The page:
Previously, the mouse A20 B-cell lymphoma engineered to express hemagglutinin (HA) antigen (A20HA) was used as a systemic tumor model. In this work, we used the A20HA cells as a brain tumor. HA-specific CD4+ T cells were transferred intravenously in a tail vein 5 days after A20HA intracranial inoculation and analyzed on days 2, 9, and 16 after the adoptive transfer by different methods. The transferred cells demonstrated state of activation as early as day 2 after the adoptive transfer and most the of viable HA-specific cells became anergic on day 16. Additionally, symptoms of systemic immunosuppression were observed in mice with massive brain tumors at a late stage of the brain tumor progression (days 20–24 after the A20HA inoculation). Despite that, a deal of HA-specific CD4+ T cells kept the functional activity even at the late stage of A20HA tumor growth. The activated HA-specific CD4+ T cells were found also in the brain of brain-tumor-bearing mice. These cells were still responding to reactivation with HA-peptide in vitro. Our data support an idea about sufficient role of both the tumor-specific and -nonspecific mechanisms inducing immunosuppression in cancer patients.

1. Introduction

While gliomas are the most common primary malignant tumors of brain, lymphomas also contribute significantly in frequency of primary central nervous system (CNS) tumors, especially in patients receiving an immunosuppressive therapy.

Induction of immune response to tumors located in brain is limited by blood brain barrier (BBB) that bounds access of T cells to the CNS as well as failure of brain environment to activate infiltrating T cells fully [1, 2]. Although the BBB may pose an obstacle for migration of naive T cells into brain, there is considerable evidence that activated T cells are able to pass through the BBB and enter brain for antigen surveillance [35]. Particularly, circulating CD8+ T lymphocytes activated outside brain with tumor-specific antigens may enter into the brain and develop a local cytotoxic response against tumor [2, 611]. Certain evidences indicate that CD4+ T-helper (Th) cells can also enter into brain [11, 12], and they are an equally critical component of antitumor immune response [11, 1317]. However, tumor-specific CD4+ T cells can be rendered tolerant (anergic) when they encounter antigen in absence of a costimulatory signal [1820]. Anergic CD4+ T cells are neither deleted nor altered with regard to levels of T cell receptor for antigen (TCR) and coreceptor molecules, such as B7, but are refractory to an antigenic stimulus that would activate naive T cells [21, 22]. Though tumor-specific CD4+ Th cells are necessary for generation of potent antitumor immunity, there still are little known about fate of these Th cells during a lymphoma progression in brain.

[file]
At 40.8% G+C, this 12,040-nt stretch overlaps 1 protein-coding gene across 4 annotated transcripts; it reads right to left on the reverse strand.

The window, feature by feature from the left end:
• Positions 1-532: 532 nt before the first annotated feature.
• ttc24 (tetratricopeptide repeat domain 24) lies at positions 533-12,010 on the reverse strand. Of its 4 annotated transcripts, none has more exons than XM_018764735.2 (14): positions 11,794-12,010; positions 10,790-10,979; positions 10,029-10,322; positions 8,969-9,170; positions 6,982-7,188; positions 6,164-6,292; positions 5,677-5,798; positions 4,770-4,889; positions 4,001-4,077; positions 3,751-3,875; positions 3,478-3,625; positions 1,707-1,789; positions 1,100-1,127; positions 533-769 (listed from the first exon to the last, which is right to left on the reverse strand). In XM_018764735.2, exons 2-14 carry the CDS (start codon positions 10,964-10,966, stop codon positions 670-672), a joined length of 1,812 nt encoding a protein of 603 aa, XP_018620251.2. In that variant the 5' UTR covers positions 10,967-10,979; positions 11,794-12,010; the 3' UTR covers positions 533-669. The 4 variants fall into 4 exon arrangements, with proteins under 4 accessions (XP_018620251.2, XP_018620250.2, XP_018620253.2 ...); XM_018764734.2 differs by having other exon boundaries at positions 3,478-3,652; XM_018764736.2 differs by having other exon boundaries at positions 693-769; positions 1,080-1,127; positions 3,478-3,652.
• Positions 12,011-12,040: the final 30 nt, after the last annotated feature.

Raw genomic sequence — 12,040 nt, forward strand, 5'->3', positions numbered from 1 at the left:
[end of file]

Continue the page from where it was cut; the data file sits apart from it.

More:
Mouse A20 B-cell lymphoma modified with influenza hemagglutinin (HA) gene to express HA antigen (A20HA) was developed as an experimental system allowing the quantitative determination of systemic tumor progression effects on population of naive TCR clonotypic CD4+ Th cells that is specific for HA antigen in terms of their proliferation versus depletion and state of activation versus anergy [4, 20, 21, 23]. A20 cells express high levels of MHC class I and class II molecules as well as constitutively low levels of T cell costimulatory molecules CD80 (B7-1) and CD86 (B7-2), and they are able to present both exogenous and endogenous antigens [20]. This tumor behaves in vivo similar to many forms of human B-cell lymphoma. Systemic intravenous (i.v.) injection of A20 cells results in spread to spleen, mesenteric lymph nodes, and liver. At late stages, the cells can also be found in bone marrow and blood [16]. Thus, this approach allows for determining changes in phenotype and function of adoptively transferred HA-specific CD4+ T cells including their proliferation, depletion, state of activation, and anergy following exposure to HA antigen in tumor-bearing mice [16, 20, 21, 24].

In this study, we used A20HA cells as a brain tumor experimental model to evaluate immunomodulatory effects of a brain lymphoma on adoptively transferred HA-specific CD4+ T cells. We have established survival rate of A20HA brain-tumor-bearing mice and demonstrated possibility of adoptively transferred CD4+ T cells to the tumor-specific activation in vivo as well as development of the tumor-specific anergy in process of the brain tumor progression. We also demonstrated that although the tumor-specific anergy as well as symptoms of systemic immunosuppression is developed in A20HA brain tumor-bearing mice, there still exist CD4+ Th cells responding to HA-specific restimulation even at late stages of the brain tumor progression, and the activated HA-specific T cells could be found in the brain. These results provide important insight into continued efforts to develop combined chemoimmunotherapy modalities for patients with brain lymphomas, which could include systemic adoptive transfer of tumor-specific T cells and DNA vaccination as well as local cytokine and chemotherapy delivery [11, 17, 2527].

2. Materials and Methods

2.1. Mice

BALB/c female mice, 4- to 6-week old, were obtained from the National Institutes of Health (Frederick, MD). TCR transgenic mice expressing αβTCR specific for influenza HA peptide (amino acids 110–120) were kindly provided by Prof. H. Levitsky. These mice were crossed to a BALB/c background for more than ten generations before using and were heterozygous for the transgene (HA MHC II+/− Thy1.1+/− 6.5+/−). All experiments involving the use of mice were performed in accordance with protocols approved by the Animal Care and Use Committee of the Johns Hopkins University School of Medicine.